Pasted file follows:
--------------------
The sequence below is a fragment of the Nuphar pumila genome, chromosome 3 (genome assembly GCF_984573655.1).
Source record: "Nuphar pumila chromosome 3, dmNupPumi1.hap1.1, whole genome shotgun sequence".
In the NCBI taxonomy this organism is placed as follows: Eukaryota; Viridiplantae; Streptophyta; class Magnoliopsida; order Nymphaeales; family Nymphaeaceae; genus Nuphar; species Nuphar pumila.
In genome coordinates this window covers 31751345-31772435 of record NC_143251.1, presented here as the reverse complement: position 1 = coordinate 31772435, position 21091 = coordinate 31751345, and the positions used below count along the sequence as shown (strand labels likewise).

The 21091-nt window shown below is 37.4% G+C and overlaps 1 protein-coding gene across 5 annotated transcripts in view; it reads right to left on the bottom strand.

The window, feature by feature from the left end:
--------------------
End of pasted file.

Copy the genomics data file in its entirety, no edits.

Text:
The sequence below is a fragment of the Nuphar pumila genome, chromosome 3 (genome assembly GCF_984573655.1).
Source record: "Nuphar pumila chromosome 3, dmNupPumi1.hap1.1, whole genome shotgun sequence".
In the NCBI taxonomy this organism is placed as follows: Eukaryota; Viridiplantae; Streptophyta; class Magnoliopsida; order Nymphaeales; family Nymphaeaceae; genus Nuphar; species Nuphar pumila.
In genome coordinates this window covers 31751345-31772435 of record NC_143251.1, presented here as the reverse complement: position 1 = coordinate 31772435, position 21091 = coordinate 31751345, and the positions used below count along the sequence as shown (strand labels likewise).

The 21091-nt window shown below is 37.4% G+C and overlaps 1 protein-coding gene across 5 annotated transcripts in view; it reads right to left on the bottom strand.

The window, feature by feature from the left end: